Monday, May 08, 2006
(Following is the "remembrance" that I shared at Dad's memorial service on April 29 at St. Anthony's Catholic Church in Challenge, CA.)
My Dad was a wonderful man.
He was never sorry that his firstborn was ONLY a girl. He treated me as if I were the best thing that could have happened to him.
He took me fishing on the Berkeley Marina and Mom was good enough to actually cook the results!
When he had to pick me up from school to take me for eye doctor appointments or to Children’s Hospital for eye therapy, I’d get to go and visit his shop at the Lawrence Berkeley Lab. I still remember the great little robot with the glowing red eyes that the guys there had built.
I still remember him comforting me after a science fair at which I had not succeeded in winning a ribbon.
Mom and Dad were serious about seeing we had a good education. Not only did they pay to allow us all to attend parochial elementary school, but they really came up with the big bucks to send us to parochial high schools. And on top of that, they worked for long hours to fill out the required financial forms every year to see to it that I was able to keep my full scholarship to Holy Names College. Mom recently told me that, compared to those forms, filling out stuff for the IRS was a piece of cake!
He always shared what he knew with us kids or we would learn something together—we tried lost wax casting and copper enameling, etc. etc. etc.
And he was really interested in my education, went the extra yard. My favorite memory of this goes back to Library School at UC Berkeley. I was taking a course in bibliography and I chose to do one of my bibliographies on Ancient Egypt (isn’t THAT ironic, considering what I’m doing now?!). At the time, I believe Louis Alvarez was working at LBL or at Cal. In any case, Dad had some contact with him and mentioned my project. Dr. Alvarez offered to loan me one of the plexiglass models of the Great Pyramid that he was using for the research they were doing to use lasers to investigate for hidden chambers!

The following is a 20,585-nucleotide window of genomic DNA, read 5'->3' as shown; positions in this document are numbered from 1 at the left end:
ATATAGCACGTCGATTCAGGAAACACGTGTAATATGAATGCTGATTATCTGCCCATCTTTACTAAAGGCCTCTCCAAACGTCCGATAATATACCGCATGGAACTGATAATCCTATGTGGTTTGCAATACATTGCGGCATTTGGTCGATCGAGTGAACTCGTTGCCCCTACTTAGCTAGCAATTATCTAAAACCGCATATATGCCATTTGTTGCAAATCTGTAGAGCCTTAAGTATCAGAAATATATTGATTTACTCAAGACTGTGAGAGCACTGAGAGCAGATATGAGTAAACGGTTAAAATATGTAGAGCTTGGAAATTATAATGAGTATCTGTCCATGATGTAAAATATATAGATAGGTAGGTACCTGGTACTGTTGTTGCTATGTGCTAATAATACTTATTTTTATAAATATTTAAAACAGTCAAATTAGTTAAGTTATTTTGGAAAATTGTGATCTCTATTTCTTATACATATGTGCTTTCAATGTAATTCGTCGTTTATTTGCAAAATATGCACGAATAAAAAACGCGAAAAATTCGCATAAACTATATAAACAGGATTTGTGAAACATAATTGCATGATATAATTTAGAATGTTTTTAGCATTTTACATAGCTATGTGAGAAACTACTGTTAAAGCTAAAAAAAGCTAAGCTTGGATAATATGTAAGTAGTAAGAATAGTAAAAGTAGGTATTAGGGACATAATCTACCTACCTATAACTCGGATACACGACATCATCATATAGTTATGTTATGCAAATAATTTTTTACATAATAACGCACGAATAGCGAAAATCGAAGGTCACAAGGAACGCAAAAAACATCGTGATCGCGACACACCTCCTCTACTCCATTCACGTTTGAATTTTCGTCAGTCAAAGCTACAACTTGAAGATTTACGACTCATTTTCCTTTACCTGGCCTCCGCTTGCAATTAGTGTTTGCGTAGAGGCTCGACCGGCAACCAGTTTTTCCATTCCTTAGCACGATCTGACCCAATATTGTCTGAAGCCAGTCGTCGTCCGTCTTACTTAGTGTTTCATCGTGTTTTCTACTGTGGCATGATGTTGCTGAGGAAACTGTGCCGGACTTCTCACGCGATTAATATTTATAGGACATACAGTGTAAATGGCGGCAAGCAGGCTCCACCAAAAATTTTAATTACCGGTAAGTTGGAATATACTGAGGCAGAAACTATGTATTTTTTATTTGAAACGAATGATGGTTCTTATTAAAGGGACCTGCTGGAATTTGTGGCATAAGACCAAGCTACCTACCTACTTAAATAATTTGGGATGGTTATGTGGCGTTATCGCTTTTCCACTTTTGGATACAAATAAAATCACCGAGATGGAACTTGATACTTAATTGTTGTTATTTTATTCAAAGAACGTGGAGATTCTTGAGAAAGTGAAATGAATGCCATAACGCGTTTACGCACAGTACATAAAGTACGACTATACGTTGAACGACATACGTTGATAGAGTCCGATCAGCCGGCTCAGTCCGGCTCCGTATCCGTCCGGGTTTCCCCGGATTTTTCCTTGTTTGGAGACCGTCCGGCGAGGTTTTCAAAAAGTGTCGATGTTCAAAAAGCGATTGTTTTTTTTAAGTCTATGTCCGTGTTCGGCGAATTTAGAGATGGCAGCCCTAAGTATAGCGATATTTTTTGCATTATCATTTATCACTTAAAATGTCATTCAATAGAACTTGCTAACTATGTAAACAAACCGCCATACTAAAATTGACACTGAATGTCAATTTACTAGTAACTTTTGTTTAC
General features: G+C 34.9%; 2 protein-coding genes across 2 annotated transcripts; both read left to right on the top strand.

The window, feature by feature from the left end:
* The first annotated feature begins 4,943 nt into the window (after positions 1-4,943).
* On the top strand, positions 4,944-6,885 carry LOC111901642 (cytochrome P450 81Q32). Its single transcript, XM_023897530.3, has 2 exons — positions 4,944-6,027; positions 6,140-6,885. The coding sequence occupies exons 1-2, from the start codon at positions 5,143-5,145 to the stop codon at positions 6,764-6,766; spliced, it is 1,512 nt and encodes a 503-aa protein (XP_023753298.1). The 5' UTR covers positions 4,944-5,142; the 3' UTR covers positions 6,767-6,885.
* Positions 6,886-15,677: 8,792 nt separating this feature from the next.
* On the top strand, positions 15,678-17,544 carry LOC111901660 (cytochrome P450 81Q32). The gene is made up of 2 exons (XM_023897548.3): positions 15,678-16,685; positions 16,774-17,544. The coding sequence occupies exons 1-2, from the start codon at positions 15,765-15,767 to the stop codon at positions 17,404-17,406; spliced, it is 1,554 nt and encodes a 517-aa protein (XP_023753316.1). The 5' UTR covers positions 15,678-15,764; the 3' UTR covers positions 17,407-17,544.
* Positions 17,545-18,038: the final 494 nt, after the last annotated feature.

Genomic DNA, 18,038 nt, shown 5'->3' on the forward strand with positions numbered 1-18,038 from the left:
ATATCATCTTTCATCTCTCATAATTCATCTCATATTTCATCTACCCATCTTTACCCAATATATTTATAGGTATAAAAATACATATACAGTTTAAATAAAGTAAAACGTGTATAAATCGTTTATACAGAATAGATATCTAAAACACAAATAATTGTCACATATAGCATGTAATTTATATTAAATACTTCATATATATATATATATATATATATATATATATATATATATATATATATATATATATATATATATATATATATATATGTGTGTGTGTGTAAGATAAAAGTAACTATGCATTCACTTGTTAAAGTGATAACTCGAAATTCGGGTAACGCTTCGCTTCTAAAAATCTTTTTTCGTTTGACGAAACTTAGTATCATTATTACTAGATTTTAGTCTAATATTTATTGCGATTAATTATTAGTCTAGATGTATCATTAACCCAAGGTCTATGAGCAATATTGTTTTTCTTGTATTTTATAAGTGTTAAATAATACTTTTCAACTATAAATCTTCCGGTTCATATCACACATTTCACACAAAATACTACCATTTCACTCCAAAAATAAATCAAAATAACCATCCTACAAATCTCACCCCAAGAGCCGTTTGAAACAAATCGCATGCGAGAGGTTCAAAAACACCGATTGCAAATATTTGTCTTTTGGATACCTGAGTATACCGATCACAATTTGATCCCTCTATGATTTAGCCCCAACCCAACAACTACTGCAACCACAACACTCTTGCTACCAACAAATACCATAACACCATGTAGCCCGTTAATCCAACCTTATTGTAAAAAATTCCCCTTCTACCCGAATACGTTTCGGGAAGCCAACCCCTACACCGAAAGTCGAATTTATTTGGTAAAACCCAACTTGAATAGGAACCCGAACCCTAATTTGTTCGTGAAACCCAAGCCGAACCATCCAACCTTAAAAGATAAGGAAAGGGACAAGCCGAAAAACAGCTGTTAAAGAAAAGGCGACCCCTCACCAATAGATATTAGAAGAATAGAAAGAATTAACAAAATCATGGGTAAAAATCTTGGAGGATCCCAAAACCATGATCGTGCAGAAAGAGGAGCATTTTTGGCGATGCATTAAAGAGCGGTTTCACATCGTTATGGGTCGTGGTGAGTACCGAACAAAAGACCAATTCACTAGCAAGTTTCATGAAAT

We shared a quirky sense of humor. I’m going to miss the regular exchange when he answered the phone, based on a routine by Lily Tomlin on Laugh-In where she played Josephine the telephone operator (one ringy dingy...), always some variation of “Have I reached the party to whom I am speaking?”
He was a gentle, unassuming man, but a man with great strength of character. I found this out when he, who had always smoked cigarettes, pipe and the occasional cigar, quit both the cigarettes and cigars “cold turkey” when I was about ten. A while later he also quit the pipe because he thought it might make him take up cigarettes and cigars again. As far as I know he never smoked again.
Peanut brittle—he love peanut brittle and as a joke just after he’d had his teeth taken out we gave him some as a gift. Of course, forever after that it became known as “peanut brutal”.
I think I inherited his love of trains: from riding the live steam trains at Redwood Park and then at Tilden, I graduated to riding the trains of the world. That’s included trains in England, Scotland, Ireland, France, Spain, Italy, Switzerland, and now Egypt. I’ll always choose a train over a plane if at all possible!
And his printing! He was so enchanted by being able to print. When I was in library school he got to know one of my professors who was also a printer. He printed my wedding invitations. He printed for the Sacramento Book Collectors Club. And of course he printed for your museum. I know that he was delighted to be part of living history! And I still remember vividly the perilous relocation of the linotype from the Bay Area to Forbestown!!
There are so many things I remember now that I’m putting this down on paper—going camping and using all his handmade camping equipment and reading Just So stories around the campfire; and his cooking and BBQing and baking...But we would be here forever!
Yes, Dad was a special man, and I know that he is in a special place (perhaps printing God’s weekly newsletter?). I know it’s selfish of me, but I wish he were still here...